Hair is made of keratin, a tough protein, and grows at different rates in different people. Hair is anchored into the skin via a hair follicle, the hair follicle is placed on the hair bulb, and in the hair bulb living cells divide and grow to build the hair shaft.
Hair colour is caused due to pigmentation. Pigment-producing melanocytes produce melanin in the hair follicle as our hair grows, resulting in our hair colour being formed as well as increasing hair length. On average, the rate of hair growth is around one centimetre per month. However, as our cells start to become damaged during our lifetime, the melanocytes stop working efficiently and become lost. When all the melanocytes are lost in a particular hair follicle, the next hair that grows will be gray or white.
There are two main hair colour pigment types – eumelanin and pheomelanin. Eumelanin produces black and brown colours whereas pheomelanin produces orange and yellow colours. Our genes determine a specific mixture of these pigments to each individual, giving each of us our unique hair colour (although hair colour tends to be similar within families). The exact mechanisms that control pigmentation have not been found out yet, however it is believed to be linked to highly efficient communication between cells in the hair follicle.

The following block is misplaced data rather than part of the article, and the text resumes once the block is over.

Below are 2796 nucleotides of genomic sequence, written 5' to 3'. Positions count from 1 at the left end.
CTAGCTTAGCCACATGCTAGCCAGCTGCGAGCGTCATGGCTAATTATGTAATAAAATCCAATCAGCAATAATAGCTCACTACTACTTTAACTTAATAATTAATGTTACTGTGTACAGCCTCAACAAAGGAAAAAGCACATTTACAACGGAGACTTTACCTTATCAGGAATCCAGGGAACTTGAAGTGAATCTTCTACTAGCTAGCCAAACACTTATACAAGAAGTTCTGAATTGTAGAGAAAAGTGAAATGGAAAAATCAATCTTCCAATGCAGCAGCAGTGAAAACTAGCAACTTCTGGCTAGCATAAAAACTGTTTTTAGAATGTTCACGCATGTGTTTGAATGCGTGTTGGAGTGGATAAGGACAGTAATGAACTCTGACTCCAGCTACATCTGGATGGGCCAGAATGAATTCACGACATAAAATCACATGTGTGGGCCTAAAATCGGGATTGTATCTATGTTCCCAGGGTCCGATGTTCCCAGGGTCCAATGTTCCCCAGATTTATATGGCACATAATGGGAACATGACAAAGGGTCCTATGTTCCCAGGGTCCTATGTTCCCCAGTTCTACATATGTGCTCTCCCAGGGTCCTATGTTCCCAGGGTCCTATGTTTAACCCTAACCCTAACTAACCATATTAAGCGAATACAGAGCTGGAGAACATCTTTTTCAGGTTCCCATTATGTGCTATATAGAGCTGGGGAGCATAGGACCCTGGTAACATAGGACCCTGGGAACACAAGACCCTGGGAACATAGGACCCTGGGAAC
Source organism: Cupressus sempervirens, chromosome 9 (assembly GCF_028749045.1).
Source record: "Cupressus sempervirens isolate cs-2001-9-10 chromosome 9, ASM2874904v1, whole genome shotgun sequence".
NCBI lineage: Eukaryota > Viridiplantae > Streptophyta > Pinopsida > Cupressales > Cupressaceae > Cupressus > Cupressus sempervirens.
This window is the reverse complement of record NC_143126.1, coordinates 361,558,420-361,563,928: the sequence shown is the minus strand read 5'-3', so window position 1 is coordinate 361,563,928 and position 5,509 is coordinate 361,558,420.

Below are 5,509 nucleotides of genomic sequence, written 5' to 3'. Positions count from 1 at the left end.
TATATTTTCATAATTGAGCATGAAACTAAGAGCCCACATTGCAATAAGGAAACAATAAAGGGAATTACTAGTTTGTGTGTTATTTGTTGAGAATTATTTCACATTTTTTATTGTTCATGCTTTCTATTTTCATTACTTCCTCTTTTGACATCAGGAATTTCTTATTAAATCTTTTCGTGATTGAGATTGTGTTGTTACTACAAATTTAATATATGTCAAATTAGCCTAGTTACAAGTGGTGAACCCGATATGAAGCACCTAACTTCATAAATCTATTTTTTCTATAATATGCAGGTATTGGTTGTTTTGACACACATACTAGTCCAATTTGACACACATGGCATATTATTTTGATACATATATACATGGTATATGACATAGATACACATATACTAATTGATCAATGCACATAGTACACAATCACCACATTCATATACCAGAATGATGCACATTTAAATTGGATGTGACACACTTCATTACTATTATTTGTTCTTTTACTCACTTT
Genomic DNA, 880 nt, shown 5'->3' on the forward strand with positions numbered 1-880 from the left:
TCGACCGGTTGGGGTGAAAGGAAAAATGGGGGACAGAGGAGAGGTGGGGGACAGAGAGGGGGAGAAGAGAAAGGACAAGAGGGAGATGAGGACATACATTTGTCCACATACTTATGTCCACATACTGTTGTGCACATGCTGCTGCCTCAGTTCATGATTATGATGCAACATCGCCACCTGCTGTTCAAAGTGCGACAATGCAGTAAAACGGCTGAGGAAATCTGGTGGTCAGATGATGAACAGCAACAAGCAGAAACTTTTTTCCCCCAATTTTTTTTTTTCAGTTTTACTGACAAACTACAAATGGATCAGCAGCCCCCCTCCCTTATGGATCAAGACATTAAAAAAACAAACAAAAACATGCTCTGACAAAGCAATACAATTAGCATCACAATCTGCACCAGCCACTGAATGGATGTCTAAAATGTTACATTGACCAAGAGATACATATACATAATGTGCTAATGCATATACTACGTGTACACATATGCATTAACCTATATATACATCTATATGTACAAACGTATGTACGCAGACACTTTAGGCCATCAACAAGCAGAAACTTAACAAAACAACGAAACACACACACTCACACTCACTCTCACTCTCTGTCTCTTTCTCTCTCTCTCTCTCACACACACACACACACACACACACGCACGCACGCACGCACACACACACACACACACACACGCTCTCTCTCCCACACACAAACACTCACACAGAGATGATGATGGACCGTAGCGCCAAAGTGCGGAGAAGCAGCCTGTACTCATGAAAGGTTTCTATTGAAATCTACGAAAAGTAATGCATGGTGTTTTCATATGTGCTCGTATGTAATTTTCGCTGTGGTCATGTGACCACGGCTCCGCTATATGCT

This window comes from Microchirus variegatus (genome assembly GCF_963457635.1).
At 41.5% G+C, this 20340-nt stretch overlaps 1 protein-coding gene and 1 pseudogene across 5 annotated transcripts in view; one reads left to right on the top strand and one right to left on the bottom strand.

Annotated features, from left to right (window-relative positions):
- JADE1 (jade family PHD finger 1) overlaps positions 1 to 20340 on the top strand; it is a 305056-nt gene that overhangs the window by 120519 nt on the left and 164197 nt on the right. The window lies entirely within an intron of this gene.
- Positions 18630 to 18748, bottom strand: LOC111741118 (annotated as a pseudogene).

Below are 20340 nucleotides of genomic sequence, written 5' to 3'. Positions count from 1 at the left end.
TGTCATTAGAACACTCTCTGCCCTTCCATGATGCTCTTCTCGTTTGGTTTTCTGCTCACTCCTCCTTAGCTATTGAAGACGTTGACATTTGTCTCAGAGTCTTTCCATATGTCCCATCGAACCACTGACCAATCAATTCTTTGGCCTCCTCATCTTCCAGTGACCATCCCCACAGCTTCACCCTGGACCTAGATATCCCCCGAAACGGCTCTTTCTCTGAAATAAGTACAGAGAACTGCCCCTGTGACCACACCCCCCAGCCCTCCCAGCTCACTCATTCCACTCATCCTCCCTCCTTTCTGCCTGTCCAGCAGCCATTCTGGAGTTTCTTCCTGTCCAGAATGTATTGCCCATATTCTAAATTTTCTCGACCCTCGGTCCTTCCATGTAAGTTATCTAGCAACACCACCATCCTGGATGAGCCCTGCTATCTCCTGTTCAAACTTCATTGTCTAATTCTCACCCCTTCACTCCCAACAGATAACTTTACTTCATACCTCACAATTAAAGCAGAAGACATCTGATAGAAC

Hair progenitor cells release a protein called stem cell factor which enables the production of pigment of pigment. If this protein is absent, hair colour will be lost. In addition, when hair growth stops melanocytes naturally die and when a new set of melanocytes are produced in the next hair growth cycle, the hair produced either lacks colour or looks grey/white. The hair follicles of uncoloured hair have absent melanocytes and excess cellular damage.
So, in a nutshell, ageing causes pigment cells to die, causing out hair to turn grey. Now, more importance is being put into research based on why some people start to lose hair colour in their 20’s and others later on in life. Recent research has hinted that variance in the gene interferon regulatory factor 4 could play a significant pat in early greying.
Thank you for reading this weeks blog, I hope you found it interesting!